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However, the last 40 years of continued all year round tourism, has seen the village grow, along with nearby resort of Playa de las Americas, into what has now become the largest tourist development on the island.
However, despite this rapid growth to satisfy the insatiable demand for tourist beds in the town, Los Cristianos has still to this day managed to retain a strong sense of its Canarian heritage, with many locals still choosing to live here.
Having flown into the Reina Sofia International Airport, which is some 15km away to the east, on many occasions, the harbour at Los Cristianos has always been the first recognisable resort on the final approach before landing.
Making the short journey into the resort is fairly painless, once you have collected your luggage and cleared customs that it. The main Tenerife motorway, the TF-1, takes you to within almost walking distance of the resort centre, and normally it should take no more than around 20 - 30 minutes to complete the journey.
Having said that, for those visitors who choose to pay the additional cost for a tour operators coach transfer, although after 30 minutes you will certainly be "somewhere" in Los Cristianos, the final transfer time may be somewhere in the region of 1 hour before you actually arrive at your chosen accommodation.
For most people visiting the resort for the first time, this unscheduled tour of the town isn't really an issue, as it gives them an early opportunity to get their bearings, along with a general feeling as to what the area has to offer visitors.
If however, you have been to Los Cristianos before, and feel that after already spending the last 7 hours or so either sitting in an airport departure lounge, or cramped Boeing 747, you now wish to take the most direct route to your chosen accommodation, there is always a multitude of taxis waiting outside of the arrivals hall.
Although these taxis do all operate on a fixed price basis, this "fixed price" can, and often does, vary slightly depending upon the number of suitcases, the time of day or night of the journey, and of course the number of passengers carried, however, as a very general guide the journey should normally cost somewhere in the region of 20€.
Your first impressions of Los Cristianos will very much depend upon the route that the driver takes for the final few kilometres from the motorway exit into the resort. If this route passes through the Oasis del Sur district, as you have just discovered, this is the most recent area of the resort to be developed, and is a combination of both modern residential and holiday homes.
However, unless they have to stop here, most coach drivers do actually still seem to prefer to take the traditional "old road", which takes you directly into the centre of the resort. Whatever the route, I will almost guarantee that you fail to recognise that the mountain overlooking the town is in fact a now long extinct volcano.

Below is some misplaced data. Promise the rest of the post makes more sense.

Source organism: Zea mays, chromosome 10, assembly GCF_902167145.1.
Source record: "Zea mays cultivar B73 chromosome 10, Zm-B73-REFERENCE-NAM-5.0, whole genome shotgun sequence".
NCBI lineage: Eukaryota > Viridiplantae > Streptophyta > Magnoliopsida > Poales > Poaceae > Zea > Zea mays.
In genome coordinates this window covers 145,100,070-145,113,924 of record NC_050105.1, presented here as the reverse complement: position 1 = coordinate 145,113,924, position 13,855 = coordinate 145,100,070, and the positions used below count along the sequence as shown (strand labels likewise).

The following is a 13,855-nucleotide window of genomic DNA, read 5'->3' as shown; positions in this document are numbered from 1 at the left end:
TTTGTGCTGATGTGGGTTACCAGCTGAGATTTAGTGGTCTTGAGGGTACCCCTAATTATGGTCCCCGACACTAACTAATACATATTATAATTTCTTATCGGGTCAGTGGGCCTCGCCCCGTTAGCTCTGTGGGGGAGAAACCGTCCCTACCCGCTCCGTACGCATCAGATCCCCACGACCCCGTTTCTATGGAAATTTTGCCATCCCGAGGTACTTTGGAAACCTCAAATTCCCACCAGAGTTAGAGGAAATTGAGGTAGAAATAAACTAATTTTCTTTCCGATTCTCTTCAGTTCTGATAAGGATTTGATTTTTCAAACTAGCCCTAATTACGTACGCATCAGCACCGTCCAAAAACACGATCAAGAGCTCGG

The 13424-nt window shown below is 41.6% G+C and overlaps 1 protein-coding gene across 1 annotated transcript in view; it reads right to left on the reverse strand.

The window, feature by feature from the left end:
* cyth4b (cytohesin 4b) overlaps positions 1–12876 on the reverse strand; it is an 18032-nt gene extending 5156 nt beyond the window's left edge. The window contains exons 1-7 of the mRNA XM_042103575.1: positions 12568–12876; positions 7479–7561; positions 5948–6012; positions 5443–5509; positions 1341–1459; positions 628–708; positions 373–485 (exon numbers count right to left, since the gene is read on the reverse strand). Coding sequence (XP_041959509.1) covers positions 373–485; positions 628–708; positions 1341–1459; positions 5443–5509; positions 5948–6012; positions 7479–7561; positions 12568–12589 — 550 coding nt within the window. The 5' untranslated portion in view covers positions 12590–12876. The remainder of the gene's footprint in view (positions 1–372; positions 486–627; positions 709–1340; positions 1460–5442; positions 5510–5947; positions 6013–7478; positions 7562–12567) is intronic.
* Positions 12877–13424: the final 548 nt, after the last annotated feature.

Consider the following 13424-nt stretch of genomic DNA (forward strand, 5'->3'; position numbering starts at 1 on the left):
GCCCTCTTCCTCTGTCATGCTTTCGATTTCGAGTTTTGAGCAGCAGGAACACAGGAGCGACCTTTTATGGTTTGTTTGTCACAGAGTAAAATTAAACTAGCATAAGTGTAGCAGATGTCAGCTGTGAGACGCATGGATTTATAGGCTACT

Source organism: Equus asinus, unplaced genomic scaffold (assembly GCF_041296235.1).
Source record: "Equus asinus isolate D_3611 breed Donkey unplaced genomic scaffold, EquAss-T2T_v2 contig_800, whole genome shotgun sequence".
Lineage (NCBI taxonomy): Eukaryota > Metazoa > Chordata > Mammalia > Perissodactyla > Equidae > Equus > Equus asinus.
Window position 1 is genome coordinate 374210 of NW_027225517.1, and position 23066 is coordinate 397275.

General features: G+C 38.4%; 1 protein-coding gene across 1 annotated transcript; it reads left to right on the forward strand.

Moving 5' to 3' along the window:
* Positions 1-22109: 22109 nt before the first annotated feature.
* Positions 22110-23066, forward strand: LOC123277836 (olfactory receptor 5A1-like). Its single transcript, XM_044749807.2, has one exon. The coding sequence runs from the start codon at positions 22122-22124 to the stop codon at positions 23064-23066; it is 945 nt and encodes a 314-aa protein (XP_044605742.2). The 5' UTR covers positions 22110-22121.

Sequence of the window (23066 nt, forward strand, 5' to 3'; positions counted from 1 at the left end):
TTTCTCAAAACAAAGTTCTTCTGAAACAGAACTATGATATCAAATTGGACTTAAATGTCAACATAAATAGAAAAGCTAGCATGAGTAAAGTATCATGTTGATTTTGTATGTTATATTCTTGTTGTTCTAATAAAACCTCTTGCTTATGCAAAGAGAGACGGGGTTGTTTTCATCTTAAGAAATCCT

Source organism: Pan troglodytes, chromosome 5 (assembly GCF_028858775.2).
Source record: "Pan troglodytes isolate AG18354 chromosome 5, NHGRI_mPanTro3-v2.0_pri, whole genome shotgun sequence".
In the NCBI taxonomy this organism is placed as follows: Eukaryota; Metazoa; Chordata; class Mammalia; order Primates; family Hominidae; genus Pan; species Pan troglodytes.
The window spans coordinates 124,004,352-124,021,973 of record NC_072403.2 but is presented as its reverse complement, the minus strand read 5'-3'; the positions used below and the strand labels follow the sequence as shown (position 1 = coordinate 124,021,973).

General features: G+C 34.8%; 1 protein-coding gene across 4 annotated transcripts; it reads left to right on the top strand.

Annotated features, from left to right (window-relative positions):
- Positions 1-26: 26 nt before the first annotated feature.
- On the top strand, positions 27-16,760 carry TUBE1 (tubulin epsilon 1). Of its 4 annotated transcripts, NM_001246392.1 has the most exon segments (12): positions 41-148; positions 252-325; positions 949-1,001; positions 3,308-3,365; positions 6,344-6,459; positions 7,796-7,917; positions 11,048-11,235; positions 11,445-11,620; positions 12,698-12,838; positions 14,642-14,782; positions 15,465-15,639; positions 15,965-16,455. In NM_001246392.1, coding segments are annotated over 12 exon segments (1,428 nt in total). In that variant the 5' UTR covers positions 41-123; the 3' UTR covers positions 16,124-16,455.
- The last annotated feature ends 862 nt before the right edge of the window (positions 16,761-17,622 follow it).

Once you have settled into your accommodation, and have had the opportunity to explore the resort beyond the confines of the hotel grounds, you will very quickly come to realise that the focal point of Los Cristianos is undoubtedly the pedestrianised area around the harbour.
It is from this harbour that traditional Canarian fishing boats weave in and out of large ferries and jet foils who are making their regular trips over to the nearby island of La Gomera, which is approximately 1 hour away, along with numerous other boats catering for the tourist market by offering trips to see the whale and dolphins colonies that live in the deep waters between the two islands.
These independent trips represent superb value for money, when compared to those being offered by the large tour operators, in addition to which you will be guaranteed to be also offered either a free child place along with a free trip the following day if you fail to see anything.
A wide traffic free promenade runs along the full length of the resort starting at the eastern end of the bay adjacent to the Hotel Arona Gran, and continues for several miles right into the heart of Playa de las Americas, through the Costa Adeje, district, and for the keen walker, ultimately on to the resort of La Caleta in the west.
Walking along any section of the promenade you will undoubtedly encounter numerous street traders selling "genuine" designer T shirts and Rolex watches for less than the price of a cup of tea, as well as the highly organised "find the lady" card games. These games are illegal and you WILL loose your money very quickly.
The minimum stake is usually around £20. Be warned, these people all operate in groups of between 6 - 8, excluding the lookouts, and the only ones winning will be part of the group. These people will never force you to get involved, and you will not feel threatened by their game as long as you ignore them.
For most, if not all visitors to the resort, it is now impossible to determine where Los Cristianos actually ends and Playa de las Americas begins. Technically the diving point is a small gorge or "barranco", somewhere in the San Telmo area, between the Playa de las Vistas and the Compostela Beach, although I seriously doubt if anyone other than some bureaucrat in the Arona municipal council actually cares.
Compared to Playa de las Americas, the nightlife in Los Cristianos could never really be described as being rowdy, although the resort does have a couple of late night discos. This is also reflected in the fact that the town is generally more popular with families with young children and older couples, than the party all night 18 - 30's crowd.
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